The welding and assembly of components made in thermoplastic material can be carried out using different systems.
The welding technologies that we apply are:
Ultrasonic welding, either riveting or direct welding, is a welding technique whereby workpieces are joined together by means of heat generated by a high-frequency mechanical motion.When riveting, only one of the components melts: the other may not even be thermoplastic. In direct welding the energy produced by the sonotrode vibration is transmitted to both parts to be welded given the appropriate pressure, time and stroke. The heat generated melts the thermoplastic workpieces in the intended contact zone . Hence, a cohesive weld is obtained between compatible materials. In both cases the welding process is achieved through a precise and rigorous control of the energy applied.
Hot plate welding is the most appropriate method to join large size parts even with complex shapes. After cooling, the weld is esthetically pleasing, leak proof, and characterized by its strong joining force. To a certain extent, hot plate welding allows to join elements having some degree of dimensional tolerance.It is possible to weld all kind of thermoplastics , even if they come with different stiffnesses. When needed, a double weld bead could be used to duplicate the welding features.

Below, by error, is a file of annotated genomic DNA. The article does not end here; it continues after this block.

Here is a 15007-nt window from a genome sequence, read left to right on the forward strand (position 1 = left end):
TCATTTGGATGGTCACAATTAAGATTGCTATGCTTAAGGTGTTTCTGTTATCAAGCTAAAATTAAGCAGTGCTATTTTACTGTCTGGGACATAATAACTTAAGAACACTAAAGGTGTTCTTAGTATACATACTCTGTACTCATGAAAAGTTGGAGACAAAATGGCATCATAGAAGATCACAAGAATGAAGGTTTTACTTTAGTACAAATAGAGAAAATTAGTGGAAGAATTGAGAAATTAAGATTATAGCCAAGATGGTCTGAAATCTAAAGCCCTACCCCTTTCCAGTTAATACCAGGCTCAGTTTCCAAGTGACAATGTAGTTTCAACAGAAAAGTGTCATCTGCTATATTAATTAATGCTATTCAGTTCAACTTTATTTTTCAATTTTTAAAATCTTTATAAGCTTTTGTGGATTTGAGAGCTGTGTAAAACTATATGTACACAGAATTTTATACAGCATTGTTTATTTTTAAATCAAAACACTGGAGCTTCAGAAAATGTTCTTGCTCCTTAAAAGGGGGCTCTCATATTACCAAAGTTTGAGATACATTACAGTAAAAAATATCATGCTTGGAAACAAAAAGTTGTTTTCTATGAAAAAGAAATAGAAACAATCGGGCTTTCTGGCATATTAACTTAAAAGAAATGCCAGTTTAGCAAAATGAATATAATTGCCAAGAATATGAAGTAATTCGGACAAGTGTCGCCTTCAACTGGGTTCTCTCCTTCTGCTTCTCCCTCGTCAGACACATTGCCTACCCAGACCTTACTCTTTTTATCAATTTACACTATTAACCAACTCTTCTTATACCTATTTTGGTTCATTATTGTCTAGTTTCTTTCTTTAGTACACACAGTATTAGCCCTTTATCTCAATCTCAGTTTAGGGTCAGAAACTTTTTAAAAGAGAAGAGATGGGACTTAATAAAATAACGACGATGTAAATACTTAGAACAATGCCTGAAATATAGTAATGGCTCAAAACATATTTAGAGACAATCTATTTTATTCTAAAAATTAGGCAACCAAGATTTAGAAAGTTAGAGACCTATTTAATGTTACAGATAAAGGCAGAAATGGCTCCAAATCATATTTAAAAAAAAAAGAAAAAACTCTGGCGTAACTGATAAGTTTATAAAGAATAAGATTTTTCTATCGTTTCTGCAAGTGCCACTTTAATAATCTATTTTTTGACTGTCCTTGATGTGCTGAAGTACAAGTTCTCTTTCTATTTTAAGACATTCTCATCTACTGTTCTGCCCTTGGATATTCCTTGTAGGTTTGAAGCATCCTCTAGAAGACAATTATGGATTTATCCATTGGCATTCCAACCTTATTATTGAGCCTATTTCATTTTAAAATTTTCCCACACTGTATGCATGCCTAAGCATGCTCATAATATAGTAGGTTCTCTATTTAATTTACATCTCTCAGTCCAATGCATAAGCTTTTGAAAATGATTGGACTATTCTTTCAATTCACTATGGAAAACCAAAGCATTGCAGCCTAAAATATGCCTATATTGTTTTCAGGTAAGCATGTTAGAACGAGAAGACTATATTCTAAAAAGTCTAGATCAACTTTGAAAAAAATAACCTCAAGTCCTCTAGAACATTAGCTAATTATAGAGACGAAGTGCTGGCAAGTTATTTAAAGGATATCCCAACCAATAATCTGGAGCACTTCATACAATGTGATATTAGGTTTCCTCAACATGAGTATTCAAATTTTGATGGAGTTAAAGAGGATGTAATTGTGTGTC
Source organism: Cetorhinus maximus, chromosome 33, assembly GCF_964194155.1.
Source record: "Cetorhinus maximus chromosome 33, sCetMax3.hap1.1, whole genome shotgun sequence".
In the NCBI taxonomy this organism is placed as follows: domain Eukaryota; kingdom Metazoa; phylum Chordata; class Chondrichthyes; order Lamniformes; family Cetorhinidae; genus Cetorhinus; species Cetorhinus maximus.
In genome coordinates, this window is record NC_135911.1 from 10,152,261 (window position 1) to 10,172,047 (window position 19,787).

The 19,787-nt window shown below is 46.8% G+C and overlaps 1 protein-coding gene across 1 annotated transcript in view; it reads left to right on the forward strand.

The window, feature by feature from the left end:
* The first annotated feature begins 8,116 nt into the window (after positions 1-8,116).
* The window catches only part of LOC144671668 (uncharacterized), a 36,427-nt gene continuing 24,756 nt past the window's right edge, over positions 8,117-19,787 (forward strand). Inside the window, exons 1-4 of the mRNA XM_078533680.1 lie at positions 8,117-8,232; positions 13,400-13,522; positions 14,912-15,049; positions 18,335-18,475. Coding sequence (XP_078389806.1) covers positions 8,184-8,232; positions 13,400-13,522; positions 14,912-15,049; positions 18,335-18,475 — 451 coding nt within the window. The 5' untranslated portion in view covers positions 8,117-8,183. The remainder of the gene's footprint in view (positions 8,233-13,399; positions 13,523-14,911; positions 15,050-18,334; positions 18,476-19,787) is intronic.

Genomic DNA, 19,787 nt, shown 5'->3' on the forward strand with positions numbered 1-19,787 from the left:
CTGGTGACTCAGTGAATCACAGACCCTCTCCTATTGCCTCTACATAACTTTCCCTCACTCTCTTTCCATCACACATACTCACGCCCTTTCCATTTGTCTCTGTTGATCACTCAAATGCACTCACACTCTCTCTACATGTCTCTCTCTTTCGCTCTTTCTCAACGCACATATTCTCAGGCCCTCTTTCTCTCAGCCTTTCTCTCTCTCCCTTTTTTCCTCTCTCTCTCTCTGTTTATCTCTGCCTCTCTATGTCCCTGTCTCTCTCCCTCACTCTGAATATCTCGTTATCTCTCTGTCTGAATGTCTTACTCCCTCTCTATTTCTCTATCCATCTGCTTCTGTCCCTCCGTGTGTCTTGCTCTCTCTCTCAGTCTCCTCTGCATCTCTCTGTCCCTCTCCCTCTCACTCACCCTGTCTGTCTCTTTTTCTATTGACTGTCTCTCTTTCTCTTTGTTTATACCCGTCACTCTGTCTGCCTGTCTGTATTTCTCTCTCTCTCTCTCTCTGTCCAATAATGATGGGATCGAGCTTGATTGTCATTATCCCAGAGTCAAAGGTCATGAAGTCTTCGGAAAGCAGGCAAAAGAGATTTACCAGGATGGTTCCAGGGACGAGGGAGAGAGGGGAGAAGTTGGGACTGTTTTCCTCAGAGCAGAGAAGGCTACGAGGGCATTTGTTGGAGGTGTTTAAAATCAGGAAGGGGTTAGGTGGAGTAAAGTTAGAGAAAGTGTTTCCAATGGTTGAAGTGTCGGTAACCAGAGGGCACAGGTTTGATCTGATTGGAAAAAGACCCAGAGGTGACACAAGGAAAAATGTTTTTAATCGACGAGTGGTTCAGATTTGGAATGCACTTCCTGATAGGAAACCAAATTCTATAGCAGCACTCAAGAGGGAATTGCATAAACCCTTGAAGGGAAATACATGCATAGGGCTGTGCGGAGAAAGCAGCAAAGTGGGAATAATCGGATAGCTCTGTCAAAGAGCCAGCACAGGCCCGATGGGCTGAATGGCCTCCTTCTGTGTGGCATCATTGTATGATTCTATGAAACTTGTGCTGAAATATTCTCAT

Fuel tanks, manufactured through blow moulding, are afterwards worked and tested in different automated stations for cut, weld and pump tightening. It is a simultaneous process that takes place in every workstation. The Urea tanks (SCR system) used to upgrade Diesel engines to European Standards,-which are always increasingly demanding regarding pollution- are manufactured by joining two injected half-casings, on which the components have been previously welded. In both cases, the standard drilling and welding units can be mounted in a fixed or mobile position, if necessary robotised, in order to be able to work different models and to minimize specific set ups.